I have dozens of letters written by Joyce, sent home to family, which outline many of his claims, witnessed by others on the squadron in four daytime claims (1 Bf 109 and two CR42s in North Africa, and He111 Frisian Islands May 1944), for all his night victories wreckage was spotted/found and Joyce witnessed each of the Ju88s crashing. He took souvenirs from two of them. I have his letters, log book and photos of 'kills' shown on his Hurricane and substantiated by 73 squadron ORBs and combat reports. But the ORBs are very inaccurate at times because of the German advance 1942 and the fact 73 Squadron was at times just one step ahead of the German forces and the ORB may well have been written up in retrospect after a change of aerodrome or landing ground.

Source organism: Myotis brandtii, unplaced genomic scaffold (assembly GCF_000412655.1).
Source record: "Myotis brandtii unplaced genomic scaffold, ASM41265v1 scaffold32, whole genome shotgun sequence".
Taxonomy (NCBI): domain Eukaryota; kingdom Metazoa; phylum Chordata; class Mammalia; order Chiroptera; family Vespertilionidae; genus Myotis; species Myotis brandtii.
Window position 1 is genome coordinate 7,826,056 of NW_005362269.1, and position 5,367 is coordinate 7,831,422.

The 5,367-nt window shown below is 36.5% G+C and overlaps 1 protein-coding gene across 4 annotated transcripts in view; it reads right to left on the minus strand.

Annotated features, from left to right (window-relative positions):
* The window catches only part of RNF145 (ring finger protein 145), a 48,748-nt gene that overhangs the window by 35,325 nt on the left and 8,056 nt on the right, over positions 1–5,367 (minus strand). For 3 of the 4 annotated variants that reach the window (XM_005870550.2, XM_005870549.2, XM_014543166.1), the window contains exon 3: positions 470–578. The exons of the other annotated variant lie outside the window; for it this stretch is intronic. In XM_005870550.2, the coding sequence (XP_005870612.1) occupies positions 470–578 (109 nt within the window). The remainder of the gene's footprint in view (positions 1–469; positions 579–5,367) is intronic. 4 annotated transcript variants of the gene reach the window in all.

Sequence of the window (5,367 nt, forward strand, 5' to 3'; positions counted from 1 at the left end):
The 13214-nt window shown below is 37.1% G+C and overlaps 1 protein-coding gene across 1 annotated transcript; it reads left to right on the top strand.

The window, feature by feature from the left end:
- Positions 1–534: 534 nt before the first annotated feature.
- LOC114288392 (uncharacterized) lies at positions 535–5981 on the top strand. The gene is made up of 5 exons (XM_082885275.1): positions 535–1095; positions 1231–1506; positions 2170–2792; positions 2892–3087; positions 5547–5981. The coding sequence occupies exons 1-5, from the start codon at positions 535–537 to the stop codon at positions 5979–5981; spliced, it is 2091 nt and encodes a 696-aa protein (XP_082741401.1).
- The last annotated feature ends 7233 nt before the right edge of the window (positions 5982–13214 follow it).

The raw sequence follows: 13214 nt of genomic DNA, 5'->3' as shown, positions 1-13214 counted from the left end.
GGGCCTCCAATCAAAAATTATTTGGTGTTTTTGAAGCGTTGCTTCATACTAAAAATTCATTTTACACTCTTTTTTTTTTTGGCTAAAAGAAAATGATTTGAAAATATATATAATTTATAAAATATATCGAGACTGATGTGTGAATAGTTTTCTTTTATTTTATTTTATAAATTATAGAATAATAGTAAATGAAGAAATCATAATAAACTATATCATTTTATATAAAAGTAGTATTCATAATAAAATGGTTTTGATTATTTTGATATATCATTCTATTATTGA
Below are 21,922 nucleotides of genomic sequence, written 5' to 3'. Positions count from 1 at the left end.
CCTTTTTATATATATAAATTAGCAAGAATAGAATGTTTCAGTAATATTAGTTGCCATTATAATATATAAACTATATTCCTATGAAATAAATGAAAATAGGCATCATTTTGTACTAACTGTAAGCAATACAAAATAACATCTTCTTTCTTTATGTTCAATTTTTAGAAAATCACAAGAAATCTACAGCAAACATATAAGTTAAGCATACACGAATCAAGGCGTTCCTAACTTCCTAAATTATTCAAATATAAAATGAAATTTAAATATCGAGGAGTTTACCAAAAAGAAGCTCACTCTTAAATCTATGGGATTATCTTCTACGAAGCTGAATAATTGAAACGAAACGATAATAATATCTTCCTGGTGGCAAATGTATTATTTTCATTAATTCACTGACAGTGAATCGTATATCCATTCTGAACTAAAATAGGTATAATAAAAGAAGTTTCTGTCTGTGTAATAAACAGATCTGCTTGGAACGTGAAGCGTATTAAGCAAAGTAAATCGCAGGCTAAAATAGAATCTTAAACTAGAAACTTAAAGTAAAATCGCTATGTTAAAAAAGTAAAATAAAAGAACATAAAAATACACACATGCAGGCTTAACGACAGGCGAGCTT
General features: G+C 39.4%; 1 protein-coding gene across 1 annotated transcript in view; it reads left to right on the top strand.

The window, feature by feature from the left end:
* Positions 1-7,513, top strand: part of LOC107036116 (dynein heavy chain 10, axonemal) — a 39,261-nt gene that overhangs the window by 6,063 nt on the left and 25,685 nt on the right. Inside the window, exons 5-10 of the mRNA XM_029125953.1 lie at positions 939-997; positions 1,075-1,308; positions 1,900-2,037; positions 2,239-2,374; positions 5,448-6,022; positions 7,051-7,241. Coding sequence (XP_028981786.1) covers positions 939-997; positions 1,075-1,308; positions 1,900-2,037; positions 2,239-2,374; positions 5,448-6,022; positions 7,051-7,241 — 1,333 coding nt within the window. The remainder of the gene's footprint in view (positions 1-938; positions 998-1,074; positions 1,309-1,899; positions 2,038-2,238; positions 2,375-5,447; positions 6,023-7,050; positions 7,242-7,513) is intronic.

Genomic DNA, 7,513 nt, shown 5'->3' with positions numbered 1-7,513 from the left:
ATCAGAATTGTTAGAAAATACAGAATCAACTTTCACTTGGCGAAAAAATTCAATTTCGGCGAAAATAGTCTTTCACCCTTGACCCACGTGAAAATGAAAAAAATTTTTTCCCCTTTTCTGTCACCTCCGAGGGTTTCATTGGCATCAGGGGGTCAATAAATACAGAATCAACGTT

There is no evidence to suggest Joyce over-claimed. In his letters, written to his mother all those years ago, he openly enjoys the climbing score, the award of his DFM and the promotions, but he did not appear to brag publicly. However he does remark on some fellow-NZ pilots he knew from his own younger days or knew about through serving with them who did overstate their achievements in the press... the 'line-shooters'. From my experience of talking with WW2 aircrew over the years, quite a number were quite ready and willing to 'shoot a line' to gain a bit more attention and recognition, contrary to what was the supposed RAF code of not doing so.

    My research own comprehensive original Joyce archive and other material tells me Joyce's claims are pretty accurate, but no amount of Allied/Axis record keeping will absolutely confirm that now.